Atmospheric ‘Groundhog Day’ behind flooding in France and Germany

June 21, 2016

A non-stop parade of thunderstorms pounded parts of Europe during the end of May and beginning of June. The heavy rains—up to three months worth in parts of France—fell in less than a week, causing widespread flooding in France and Germany.

Rainfall across parts of France and Germany was several hundred percent of normal between May 29 and June 3, 2016. Areas where rainfall was more than 100% of normal are shades of green. NOAA image based on Climate Prediction Center data. 

Flooding in Paris was in-seine…

In France, up to 5 inches of rain fell near the French border with Belgium. The BBC reported that up to six weeks’ worth of rain fell in just 24 hours. Meanwhile, around Paris in the Ile de France region, the heavy rains at the end of the month led to May rainfall totals of over 6.5 inches, which set a May rainfall record (records back to 1960).

The torrential rains led to severe flooding across the country with numerous towns submerged in both northern and southern France. The Seine River, which flows through Paris, rose to 20 feet (6.1 meters), bursting its banks and flooding the streets of Paris. It was the river’s highest level in 34 years. The flooding forced the Louvre art museum to close and, according to the Guardian, forced museum workers to move 250,000 priceless pieces of art to avoid the flood waters.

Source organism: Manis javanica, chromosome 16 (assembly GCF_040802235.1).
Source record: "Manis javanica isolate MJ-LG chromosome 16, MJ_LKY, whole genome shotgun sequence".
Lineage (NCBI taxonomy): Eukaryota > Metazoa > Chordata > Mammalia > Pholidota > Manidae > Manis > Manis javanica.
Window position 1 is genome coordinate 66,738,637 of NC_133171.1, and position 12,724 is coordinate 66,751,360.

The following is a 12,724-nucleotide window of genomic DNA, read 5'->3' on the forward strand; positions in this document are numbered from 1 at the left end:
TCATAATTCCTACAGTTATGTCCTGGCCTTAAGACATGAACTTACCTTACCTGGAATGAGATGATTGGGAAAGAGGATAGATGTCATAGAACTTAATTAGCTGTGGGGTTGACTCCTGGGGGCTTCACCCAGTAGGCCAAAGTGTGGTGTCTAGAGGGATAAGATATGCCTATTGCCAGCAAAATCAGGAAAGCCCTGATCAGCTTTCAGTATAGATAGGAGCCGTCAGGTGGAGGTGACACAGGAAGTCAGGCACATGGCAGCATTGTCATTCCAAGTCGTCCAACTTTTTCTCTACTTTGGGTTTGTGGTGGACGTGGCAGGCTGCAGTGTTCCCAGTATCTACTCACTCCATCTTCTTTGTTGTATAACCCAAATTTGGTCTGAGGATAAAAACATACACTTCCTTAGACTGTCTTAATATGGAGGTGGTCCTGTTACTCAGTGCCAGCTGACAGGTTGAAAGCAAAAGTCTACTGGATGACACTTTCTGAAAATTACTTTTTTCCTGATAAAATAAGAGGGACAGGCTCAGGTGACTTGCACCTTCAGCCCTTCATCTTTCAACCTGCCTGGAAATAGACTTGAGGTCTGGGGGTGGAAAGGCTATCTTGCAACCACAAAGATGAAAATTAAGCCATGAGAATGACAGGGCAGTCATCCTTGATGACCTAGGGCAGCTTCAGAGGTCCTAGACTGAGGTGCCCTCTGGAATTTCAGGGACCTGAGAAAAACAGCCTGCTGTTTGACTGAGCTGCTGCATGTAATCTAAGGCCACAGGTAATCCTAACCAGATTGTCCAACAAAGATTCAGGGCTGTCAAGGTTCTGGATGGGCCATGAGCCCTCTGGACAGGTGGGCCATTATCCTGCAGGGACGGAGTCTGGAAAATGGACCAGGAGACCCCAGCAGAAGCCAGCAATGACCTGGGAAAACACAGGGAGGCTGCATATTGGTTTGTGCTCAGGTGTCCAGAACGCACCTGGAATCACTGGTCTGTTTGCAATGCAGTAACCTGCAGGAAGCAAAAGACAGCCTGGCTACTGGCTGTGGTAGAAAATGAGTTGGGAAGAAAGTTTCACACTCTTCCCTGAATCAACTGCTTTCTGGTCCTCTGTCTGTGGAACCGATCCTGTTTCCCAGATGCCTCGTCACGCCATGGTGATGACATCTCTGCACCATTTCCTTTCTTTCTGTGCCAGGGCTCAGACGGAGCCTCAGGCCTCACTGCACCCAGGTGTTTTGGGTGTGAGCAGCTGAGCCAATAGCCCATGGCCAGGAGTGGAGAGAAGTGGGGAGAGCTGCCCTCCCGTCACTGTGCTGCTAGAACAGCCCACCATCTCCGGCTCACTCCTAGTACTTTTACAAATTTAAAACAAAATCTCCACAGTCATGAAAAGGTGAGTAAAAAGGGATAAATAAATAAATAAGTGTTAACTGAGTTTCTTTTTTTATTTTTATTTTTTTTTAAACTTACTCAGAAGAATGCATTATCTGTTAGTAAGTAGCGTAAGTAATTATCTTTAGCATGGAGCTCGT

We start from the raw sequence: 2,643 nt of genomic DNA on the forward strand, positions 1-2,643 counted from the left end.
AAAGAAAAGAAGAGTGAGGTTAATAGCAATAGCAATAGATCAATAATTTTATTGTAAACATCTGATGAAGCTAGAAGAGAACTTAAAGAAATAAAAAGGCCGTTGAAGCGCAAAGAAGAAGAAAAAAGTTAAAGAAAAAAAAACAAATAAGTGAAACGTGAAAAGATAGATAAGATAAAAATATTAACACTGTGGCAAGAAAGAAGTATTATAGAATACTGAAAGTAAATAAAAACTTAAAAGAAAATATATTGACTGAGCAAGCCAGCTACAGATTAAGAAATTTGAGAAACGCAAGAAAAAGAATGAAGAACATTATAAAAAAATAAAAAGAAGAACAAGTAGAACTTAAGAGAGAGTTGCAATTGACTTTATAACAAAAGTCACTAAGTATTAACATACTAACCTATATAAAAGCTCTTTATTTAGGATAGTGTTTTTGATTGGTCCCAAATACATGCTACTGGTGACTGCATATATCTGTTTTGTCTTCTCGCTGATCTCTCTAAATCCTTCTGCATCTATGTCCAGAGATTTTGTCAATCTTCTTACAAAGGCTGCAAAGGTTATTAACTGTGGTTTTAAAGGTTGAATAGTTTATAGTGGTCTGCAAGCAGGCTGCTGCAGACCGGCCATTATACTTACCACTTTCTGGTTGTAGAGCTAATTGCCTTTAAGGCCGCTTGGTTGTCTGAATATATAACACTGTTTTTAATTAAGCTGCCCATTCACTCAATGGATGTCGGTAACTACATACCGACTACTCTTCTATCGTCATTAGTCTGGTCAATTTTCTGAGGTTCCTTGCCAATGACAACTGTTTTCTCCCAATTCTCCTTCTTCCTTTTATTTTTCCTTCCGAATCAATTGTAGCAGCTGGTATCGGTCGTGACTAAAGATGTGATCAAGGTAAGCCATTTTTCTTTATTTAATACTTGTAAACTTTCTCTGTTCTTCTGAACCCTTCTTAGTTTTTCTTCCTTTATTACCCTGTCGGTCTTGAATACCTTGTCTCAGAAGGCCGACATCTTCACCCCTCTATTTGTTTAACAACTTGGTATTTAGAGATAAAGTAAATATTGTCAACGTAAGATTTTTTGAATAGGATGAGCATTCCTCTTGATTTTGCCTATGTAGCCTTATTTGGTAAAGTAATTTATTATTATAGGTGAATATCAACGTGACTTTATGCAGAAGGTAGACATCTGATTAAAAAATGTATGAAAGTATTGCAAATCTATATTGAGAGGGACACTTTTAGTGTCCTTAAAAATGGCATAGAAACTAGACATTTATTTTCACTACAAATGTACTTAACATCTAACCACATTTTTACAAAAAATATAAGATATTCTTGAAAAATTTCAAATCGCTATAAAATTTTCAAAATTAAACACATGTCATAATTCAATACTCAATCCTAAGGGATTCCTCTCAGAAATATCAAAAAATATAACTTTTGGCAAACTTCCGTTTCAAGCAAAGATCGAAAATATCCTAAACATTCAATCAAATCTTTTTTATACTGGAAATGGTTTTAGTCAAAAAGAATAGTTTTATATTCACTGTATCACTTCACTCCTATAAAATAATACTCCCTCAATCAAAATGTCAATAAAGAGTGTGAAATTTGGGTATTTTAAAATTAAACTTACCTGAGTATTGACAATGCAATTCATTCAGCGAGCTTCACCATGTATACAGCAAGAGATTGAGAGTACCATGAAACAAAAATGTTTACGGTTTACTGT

The flooding in Paris was the worst in 60 years, although a far cry from the record set in 1910, when the Seine crested at 26 feet. As a precaution, a metro line and the Musee D’Orsay were also closed.  Initial estimates, according to the Telegraph, have the floods causing over a billion Euros in damage.

Luckily, according to the Guardian, both museums had run drills just a few months ago for flooding scenarios similar to what occurred. When there is a flood alert, the Louvre has 72 hours and the Musee d’Orsay has 96 hours to move art to safety. In fact, in March, Parisian officials ran a flood management exercise called Operation Sequana to prepare for such historic flooding.

Meanwhile, in Germany, flooding was especially severe in southern Bavarian towns. An emergency was declared in the historic city of Passau, while in Pfarrkirchen, over 1.35 inches of rain fell in just six hours.  In total, heavy rains and flooding killed at least ten people.

The culprit?

When extreme precipitation or temperature events occur, they often times can be traced to a highly unusual setup in the atmosphere. In the past, I have touched on these atmospheric traffic jams when they caused melt events in Greenland, and heat waves in North America and in Europe. But this time, a low-pressure storm system became “cut off” from the normal west-to-east atmospheric flow like a traveller stepping off a people mover at an airport.

map of Europe showing pressure anomalies in orange (negative) and purple (positive)

Difference from average pressure at sea level for May 29-June 3, 2016. Pressure was below average (purple) across northern France and Germany after a low-pressure storm system lingred over the area for several days. The system was hemmed in to the north by high pressure. NOAA map, based on NCEP reanalysis data.